As a parent or carer, the best tool to support your child in leading a safe and positive life online is open conversation. Whether you are approaching these conversations for the first time, or you have already made a start, this advice can help you to support your child to use technology in a happy and healthy way.
Supporting your child to be happy and healthy online
The internet can be a fantastic place for children, providing them with exciting opportunities. Talking about the positives of going online, keeping the conversations broad and valuing your child’s opinion shows that you are interested in all aspects of their online world. Remain open-minded, and remember children use the internet differently to adults. To be dismissive of online apps, games or trends may put off your child from continuing any conversations. Encouraging your child to discuss what they enjoy about going online can be a helpful bridge to talking about safety messages and more difficult issues in the future.
Get your family together to discuss how you use technology and what you use it for. Come to a joint agreement on using it safely and responsibly, and work together to set clear expectations and boundaries. Let your child know what they can do if anything happens online that is worrying, upsetting or confusing, and remind them they can always talk to you about anything.Make discussions with your child about their online experiences a regular part of family life. If your child mentions something you haven’t heard of, ask them to show you, or explain in more detail. You could also do your own research, and discuss ways you can support your child to use technology safely together.
Keep it relevant
As they get older, children will use technology and the internet differently. The challenges they may face will change too. To get a sense of how much they know and what support they still need, ask open-ended questions to let your child lead the conversations you have. Consider the purpose of any discussion you start with your child, and use this to guide the direction it takes. There are appropriate ways to approach all online safety topics with different ages. For example, with a teenager, nude images can be spoken about in wider conversations around consent and healthy relationships. For younger children, you could discuss what types of images are okay to share online, and what areas of our bodies are private.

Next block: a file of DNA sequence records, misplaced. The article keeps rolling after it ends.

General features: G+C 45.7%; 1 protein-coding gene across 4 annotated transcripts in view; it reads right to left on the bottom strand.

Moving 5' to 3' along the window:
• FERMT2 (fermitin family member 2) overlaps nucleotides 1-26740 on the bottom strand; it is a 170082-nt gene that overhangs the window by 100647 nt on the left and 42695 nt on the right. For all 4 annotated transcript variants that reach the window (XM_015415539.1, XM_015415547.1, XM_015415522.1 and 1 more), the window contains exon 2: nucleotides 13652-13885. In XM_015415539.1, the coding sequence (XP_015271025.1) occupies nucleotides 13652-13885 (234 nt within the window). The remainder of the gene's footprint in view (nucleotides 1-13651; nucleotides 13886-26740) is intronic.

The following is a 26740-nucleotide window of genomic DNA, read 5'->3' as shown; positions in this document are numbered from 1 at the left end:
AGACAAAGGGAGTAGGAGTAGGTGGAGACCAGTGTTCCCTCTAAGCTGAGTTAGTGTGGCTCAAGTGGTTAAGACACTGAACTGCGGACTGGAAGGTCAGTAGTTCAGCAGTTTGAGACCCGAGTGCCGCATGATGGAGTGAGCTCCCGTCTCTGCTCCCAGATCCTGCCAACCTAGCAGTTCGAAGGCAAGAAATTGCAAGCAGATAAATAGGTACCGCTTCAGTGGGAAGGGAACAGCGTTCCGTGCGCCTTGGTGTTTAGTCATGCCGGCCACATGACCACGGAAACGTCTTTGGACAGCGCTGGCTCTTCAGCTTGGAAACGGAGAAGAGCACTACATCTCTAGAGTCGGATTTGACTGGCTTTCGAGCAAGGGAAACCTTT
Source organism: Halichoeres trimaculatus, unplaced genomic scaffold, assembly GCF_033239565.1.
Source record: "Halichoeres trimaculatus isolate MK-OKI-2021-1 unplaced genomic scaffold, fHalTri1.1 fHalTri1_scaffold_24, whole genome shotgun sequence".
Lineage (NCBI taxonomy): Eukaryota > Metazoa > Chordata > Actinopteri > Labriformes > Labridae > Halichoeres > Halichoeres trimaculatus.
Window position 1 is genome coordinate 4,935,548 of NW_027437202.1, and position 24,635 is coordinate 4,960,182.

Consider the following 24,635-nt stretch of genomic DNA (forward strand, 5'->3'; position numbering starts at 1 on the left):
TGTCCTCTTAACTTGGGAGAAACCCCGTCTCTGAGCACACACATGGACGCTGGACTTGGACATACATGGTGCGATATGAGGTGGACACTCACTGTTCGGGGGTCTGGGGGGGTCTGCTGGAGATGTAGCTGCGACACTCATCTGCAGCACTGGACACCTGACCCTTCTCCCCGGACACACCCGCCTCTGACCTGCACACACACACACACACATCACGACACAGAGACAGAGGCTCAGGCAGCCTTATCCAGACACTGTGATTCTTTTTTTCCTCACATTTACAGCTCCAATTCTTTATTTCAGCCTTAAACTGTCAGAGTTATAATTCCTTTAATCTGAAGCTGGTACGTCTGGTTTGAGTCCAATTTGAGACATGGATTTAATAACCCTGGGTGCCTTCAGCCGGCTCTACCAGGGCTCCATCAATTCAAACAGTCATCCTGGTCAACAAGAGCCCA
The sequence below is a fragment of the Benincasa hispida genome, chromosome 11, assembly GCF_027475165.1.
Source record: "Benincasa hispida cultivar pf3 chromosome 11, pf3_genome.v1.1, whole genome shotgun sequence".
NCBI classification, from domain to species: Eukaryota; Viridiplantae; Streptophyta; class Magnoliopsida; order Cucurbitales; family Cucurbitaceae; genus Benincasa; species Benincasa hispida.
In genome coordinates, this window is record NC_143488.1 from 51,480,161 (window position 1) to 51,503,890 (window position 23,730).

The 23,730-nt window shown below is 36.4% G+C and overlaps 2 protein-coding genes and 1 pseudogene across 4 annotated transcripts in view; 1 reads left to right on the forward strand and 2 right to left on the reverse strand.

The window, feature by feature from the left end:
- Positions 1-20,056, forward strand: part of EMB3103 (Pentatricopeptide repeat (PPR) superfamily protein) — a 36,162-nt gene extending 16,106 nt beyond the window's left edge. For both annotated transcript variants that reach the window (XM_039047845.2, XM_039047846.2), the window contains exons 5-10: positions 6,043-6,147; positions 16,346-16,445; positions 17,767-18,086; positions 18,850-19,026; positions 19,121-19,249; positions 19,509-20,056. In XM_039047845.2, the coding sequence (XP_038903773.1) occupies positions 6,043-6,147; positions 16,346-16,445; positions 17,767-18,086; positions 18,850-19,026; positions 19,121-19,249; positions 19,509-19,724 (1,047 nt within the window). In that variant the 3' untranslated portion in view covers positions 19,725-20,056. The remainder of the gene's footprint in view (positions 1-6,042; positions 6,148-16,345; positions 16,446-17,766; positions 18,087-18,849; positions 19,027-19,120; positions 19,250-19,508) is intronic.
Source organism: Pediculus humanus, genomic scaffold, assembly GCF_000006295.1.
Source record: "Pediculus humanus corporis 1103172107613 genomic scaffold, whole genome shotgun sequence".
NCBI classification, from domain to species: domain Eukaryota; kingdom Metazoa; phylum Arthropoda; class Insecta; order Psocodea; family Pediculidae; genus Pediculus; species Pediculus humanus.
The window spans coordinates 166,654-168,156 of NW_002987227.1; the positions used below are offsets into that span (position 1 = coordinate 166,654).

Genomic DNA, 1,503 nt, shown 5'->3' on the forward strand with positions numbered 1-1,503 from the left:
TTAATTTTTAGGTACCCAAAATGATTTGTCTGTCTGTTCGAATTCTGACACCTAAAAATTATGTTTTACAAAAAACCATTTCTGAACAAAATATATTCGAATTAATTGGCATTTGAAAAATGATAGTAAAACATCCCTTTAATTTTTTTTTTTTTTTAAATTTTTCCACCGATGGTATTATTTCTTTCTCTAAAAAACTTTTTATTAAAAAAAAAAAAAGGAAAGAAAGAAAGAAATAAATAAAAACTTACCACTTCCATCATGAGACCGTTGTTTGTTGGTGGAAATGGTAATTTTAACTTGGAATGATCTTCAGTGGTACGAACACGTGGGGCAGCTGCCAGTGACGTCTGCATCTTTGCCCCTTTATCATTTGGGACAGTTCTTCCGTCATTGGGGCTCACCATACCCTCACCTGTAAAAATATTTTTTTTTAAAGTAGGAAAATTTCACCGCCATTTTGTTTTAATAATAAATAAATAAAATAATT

What if something goes wrong?
If your child comes to you with a concern, try to remain calm and curious, rather than furious. Avoid blame or criticism, as this may close down the conversation if your child feels they have done something wrong or they are in trouble. Instead, remain non-judgmental, acknowledge the challenges they have overcome, and thank them for telling you. If you find out your child is dealing with a worrying situation online, but is unwilling to speak about it, reassure them you want to help make things better. Avoid pressuring them to speak before they are ready. Gently try some broad questions to open up a dialogue, and give them plenty of time to answer.
10 Key messages to share with your child
1. “You can always come to me if you need help.”
2. “What would you do if this happened...?”
3. “Remember that not everyone is who they say they are online.”
4. “Keep your personal information safe, and other people’s too.”
5. “Be respectful to others online.”
6. “Think before you post.”
7. “Remember to ask if it’s okay.”
8. “Remember not everything is true online.”
9. “The things other people post online might not always show what their life is really like.”
10. “Recognise how going online makes you feel and take a break when you need to.”
Find help and support
Family Lives - familylives.org.uk
Young Minds - youngminds.org.uk
Vodaphone - vodafone.co.uk/digitalparenting